“The outraged white citizen had been sincere when he snatched the whips from the Southern sheriffs and forbade them more cruelties. But when this was to a degree accomplished, the emotions that had momentarily inflamed him melted away. White Americans left the Negro on the ground and in devastating numbers walked off with the aggressor. It appeared that the white segregationist and the ordinary white citizen had more in common with one another than either had with the Negro.
When Negroes looked for a second phase, the realization of equality, they found that many of their white allies had quietly disappeared. The Negroes of America had taken the President, the press and the pulpit at their word when they spoke in broad terms of freedom and justice. But the absence of brutality and unregenerate evil is not the presence of justice. To stay murder is not the same thing as to ordain brotherhood. The word was broken, and the free-running expectations of the Negro crashed into the stone walls of white resistance. The result was havoc.”
A Reason for Hope?
Activists of color — as well as members of the Black and ethnic press — have long fought an unjust media system in the struggle for racial justice. But few people are aware of the critical role the civil rights movement played in challenging our nation’s media policies and system. It led to the first wave of journalists of color to integrate mainstream newsrooms during the 1960s and 1970s.
In Jackson, Miss., Black leaders worked with the United Church of Christ’s Office of Communication to challenge the license of a racist TV station run by a white supremacist. A federal court ruled in 1966 — for the first time in history — that U.S. citizens had the legal right to challenge a broadcast license.
This resulted in more than 340 license challenges led by Blacks and Latino groups against local broadcasters during the early 1970s. This development forced media companies to desegregate their newsrooms and air more programming that was relevant to communities of color. This activism also pushed the Federal Communications Commission to require broadcasters to engage with communities to determine their information needs and to hire employees that reflected the communities they respectively serve.
But many of those gains have since eroded. FCC rule changes have made it harder for communities to hold broadcasters accountable. And media consolidation — coupled with the changing media environment — has led to thousands of journalists being laid off over the past decade.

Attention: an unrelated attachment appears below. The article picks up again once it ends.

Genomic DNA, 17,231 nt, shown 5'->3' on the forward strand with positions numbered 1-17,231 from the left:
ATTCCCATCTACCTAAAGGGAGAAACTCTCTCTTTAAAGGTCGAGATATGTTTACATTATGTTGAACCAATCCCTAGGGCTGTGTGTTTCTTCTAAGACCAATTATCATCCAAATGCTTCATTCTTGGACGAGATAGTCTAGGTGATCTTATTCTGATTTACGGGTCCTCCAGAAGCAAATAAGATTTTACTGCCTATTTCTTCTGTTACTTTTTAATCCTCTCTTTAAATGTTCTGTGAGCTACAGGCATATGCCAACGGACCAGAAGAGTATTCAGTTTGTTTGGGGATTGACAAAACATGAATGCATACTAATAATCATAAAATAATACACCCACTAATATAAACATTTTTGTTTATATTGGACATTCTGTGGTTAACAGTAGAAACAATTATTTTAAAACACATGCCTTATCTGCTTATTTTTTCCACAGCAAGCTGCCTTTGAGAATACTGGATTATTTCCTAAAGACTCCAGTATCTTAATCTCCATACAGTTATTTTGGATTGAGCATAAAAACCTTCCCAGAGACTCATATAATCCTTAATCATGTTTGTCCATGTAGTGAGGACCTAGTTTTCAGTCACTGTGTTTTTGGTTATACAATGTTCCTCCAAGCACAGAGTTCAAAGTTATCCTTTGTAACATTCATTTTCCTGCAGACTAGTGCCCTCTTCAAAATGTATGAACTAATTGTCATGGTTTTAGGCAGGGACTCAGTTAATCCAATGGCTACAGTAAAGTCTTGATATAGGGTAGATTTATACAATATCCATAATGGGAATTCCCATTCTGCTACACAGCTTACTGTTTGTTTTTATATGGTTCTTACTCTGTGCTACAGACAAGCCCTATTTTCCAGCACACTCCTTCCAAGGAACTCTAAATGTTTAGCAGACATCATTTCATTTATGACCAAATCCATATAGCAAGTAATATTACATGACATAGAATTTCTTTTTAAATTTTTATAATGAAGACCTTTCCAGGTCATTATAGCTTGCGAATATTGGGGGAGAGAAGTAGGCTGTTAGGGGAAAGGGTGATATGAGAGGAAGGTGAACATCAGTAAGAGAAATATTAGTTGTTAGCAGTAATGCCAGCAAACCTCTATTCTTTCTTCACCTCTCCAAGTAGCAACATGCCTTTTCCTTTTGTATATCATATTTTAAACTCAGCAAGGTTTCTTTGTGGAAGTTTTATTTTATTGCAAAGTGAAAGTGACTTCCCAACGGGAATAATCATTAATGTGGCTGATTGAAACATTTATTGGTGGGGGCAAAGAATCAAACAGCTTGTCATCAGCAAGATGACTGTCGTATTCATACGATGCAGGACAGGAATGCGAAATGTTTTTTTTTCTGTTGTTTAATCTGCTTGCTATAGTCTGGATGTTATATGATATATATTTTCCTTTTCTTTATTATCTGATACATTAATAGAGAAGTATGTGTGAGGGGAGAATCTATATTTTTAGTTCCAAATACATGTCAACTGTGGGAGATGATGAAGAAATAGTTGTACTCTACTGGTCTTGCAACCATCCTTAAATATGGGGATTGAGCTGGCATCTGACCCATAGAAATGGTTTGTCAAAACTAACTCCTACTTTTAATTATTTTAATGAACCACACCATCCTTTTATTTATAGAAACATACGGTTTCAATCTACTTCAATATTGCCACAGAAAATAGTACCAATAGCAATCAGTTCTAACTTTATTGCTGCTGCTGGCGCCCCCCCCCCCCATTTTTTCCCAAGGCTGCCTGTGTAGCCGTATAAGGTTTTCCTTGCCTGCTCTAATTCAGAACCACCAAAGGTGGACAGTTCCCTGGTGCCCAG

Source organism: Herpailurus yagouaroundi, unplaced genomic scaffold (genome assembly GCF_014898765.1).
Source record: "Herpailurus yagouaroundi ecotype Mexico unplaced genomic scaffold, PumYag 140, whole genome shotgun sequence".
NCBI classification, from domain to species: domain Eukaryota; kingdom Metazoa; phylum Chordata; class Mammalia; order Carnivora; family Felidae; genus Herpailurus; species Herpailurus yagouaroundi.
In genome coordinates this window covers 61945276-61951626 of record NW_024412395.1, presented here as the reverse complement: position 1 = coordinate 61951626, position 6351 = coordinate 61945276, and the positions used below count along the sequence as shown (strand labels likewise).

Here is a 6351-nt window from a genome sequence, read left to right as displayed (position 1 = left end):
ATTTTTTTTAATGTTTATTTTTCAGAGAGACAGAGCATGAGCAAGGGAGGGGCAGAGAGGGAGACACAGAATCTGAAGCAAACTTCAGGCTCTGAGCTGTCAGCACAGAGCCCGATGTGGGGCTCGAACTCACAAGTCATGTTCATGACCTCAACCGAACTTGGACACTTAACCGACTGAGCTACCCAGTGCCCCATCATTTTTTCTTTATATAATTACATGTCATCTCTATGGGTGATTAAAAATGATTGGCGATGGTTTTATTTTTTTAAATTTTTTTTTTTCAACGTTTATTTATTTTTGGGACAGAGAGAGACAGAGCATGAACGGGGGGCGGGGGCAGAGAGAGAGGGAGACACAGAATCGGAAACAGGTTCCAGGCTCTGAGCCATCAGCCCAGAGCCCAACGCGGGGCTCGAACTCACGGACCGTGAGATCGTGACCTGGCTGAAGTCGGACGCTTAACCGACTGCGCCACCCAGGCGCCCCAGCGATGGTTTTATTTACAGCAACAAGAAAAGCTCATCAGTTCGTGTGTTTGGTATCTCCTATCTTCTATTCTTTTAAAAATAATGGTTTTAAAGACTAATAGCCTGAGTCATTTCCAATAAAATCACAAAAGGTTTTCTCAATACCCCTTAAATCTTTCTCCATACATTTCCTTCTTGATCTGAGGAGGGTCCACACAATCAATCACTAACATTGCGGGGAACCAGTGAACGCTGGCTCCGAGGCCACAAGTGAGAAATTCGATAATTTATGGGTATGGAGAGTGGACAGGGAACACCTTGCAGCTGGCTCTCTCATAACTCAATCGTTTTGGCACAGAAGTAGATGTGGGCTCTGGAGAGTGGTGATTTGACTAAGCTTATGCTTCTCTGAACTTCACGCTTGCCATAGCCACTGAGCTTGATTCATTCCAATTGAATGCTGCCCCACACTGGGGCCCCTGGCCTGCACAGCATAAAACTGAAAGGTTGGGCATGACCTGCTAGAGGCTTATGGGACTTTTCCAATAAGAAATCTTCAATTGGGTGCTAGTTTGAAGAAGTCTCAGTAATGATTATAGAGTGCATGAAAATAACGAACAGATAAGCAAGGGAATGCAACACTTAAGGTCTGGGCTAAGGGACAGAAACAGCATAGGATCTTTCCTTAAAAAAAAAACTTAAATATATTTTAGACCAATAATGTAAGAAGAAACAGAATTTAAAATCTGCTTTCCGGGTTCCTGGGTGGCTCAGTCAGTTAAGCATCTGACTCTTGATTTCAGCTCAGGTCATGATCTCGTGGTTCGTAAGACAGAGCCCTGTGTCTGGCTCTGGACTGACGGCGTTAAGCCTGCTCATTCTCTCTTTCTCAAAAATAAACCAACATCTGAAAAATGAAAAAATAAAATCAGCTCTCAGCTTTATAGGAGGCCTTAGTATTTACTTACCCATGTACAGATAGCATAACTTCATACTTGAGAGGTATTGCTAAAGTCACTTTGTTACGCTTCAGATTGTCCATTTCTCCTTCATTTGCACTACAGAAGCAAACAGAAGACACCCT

The latest industry statistics show the number of journalists of color working at daily newspapers — 4,900 — is the same as it was in 1991. And the percentage of people of color working in the newsrooms of local TV stations (excluding Latino-oriented outlets) declined to 19 percent last year. Meanwhile, people of color still own just 3 percent of all full-power owned-and-operated TV stations and struggle to find investors for their online ventures.
But despite all of these inequalities, there are reasons for hope.
A new generation of activists is using the Internet as a tool to chisel away at the “stone walls of white resistance” in the media’s coverage of communities of color.
“There is a reason why such as narrative is now being challenged and that is because of digital media,” says Julio Ricardo Varela, the founder of the online news site Latino Rebels. “You no longer have to rely on telling your story through traditional means whether it is a newspaper or a mainstream TV show; you are literally your own journalists, your own newsmaker, your own reporter.”
Tracie Powell, a writer and founder of AllDigitocracy.org, is hopeful that the pressure the Black Lives Matter movement and other activists of color are placing on the press will make it harder for the media to ignore stories that need to be told. And she points to citizen and community journalism exemplified by people like Feidin Santana, who recorded the video of the police officer shooting Walter Scott in the back. “That young man is more valuable to journalism than Don Lemon is on any given day,” she says.
Meanwhile, Dr. Jared Ball, an associate professor of communication studies at Morgan State University’s School of Global Journalism and Communication in Baltimore, says the only bright spot he witnessed in the coverage of Baltimore was news produced by activists and alternative media via live-tweeting, live-streaming and posting of audio clips, pictures and video on Facebook, Instagram and YouTube.
“They made the medium of the Internet more valuable and relevant,” he says.
The third and final part of “Willful Blindness” will run tomorrow.
Joseph Torres writes frequently on media and Internet issues and is the co-author of the New York Times bestseller News for All the People: The Epic Story of Race and the American Media. Joseph also serves on the board of directors of the Center for Media Justice and the National Association of Latino Independent Producers. Before joining Free Press, he worked as deputy director of the National Association of Hispanic Journalists and was a journalist for several years. He earned a degree in communications from the College of Staten Island. Follow him on Twitter @JosephATorres.